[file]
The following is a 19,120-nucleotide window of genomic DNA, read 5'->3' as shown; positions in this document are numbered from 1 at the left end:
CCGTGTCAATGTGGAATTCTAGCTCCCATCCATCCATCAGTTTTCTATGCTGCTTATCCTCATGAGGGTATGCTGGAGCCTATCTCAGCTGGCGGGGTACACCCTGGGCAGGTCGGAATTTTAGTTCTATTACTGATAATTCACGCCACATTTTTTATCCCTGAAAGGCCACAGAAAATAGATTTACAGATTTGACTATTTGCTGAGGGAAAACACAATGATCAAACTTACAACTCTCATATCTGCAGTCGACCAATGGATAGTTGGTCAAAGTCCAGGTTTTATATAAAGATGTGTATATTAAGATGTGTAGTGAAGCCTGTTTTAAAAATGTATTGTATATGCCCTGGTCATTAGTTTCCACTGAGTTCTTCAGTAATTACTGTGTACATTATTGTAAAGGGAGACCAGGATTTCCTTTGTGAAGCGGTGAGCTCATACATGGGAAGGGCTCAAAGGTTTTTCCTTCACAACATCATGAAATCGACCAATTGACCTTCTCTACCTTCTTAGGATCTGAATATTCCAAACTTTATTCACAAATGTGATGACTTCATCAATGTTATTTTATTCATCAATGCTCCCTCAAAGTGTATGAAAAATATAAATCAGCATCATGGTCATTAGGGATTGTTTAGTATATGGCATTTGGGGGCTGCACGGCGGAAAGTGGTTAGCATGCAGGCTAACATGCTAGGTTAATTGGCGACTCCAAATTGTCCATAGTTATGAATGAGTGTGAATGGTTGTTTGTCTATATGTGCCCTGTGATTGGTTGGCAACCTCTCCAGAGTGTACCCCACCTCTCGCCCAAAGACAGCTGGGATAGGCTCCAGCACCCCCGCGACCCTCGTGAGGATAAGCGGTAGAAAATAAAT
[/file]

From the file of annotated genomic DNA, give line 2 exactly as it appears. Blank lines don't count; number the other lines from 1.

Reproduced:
CCGTGTCAATGTGGAATTCTAGCTCCCATCCATCCATCAGTTTTCTATGCTGCTTATCCTCATGAGGGTATGCTGGAGCCTATCTCAGCTGGCGGGGTACACCCTGGGCAGGTCGGAATTTTAGTTCTATTACTGATAATTCACGCCACATTTTTTATCCCTGAAAGGCCACAGAAAATAGATTTACAGATTTGACTATTTGCTGAGGGAAAACACAATGATCAAACTTACAACTCTCATATCTGCAGTCGACCAATGGATAGTTGGTCAAAGTCCAGGTTTTATATAAAGATGTGTATATTAAGATGTGTAGTGAAGCCTGTTTTAAAAATGTATTGTATATGCCCTGGTCATTAGTTTCCACTGAGTTCTTCAGTAATTACTGTGTACATTATTGTAAAGGGAGACCAGGATTTCCTTTGTGAAGCGGTGAGCTCATACATGGGAAGGGCTCAAAGGTTTTTCCTTCACAACATCATGAAATCGACCAATTGACCTTCTCTACCTTCTTAGGATCTGAATATTCCAAACTTTATTCACAAATGTGATGACTTCATCAATGTTATTTTATTCATCAATGCTCCCTCAAAGTGTATGAAAAATATAAATCAGCATCATGGTCATTAGGGATTGTTTAGTATATGGCATTTGGGGGCTGCACGGCGGAAAGTGGTTAGCATGCAGGCTAACATGCTAGGTTAATTGGCGACTCCAAATTGTCCATAGTTATGAATGAGTGTGAATGGTTGTTTGTCTATATGTGCCCTGTGATTGGTTGGCAACCTCTCCAGAGTGTACCCCACCTCTCGCCCAAAGACAGCTGGGATAGGCTCCAGCACCCCCGCGACCCTCGTGAGGATAAGCGGTAGAAAATAAAT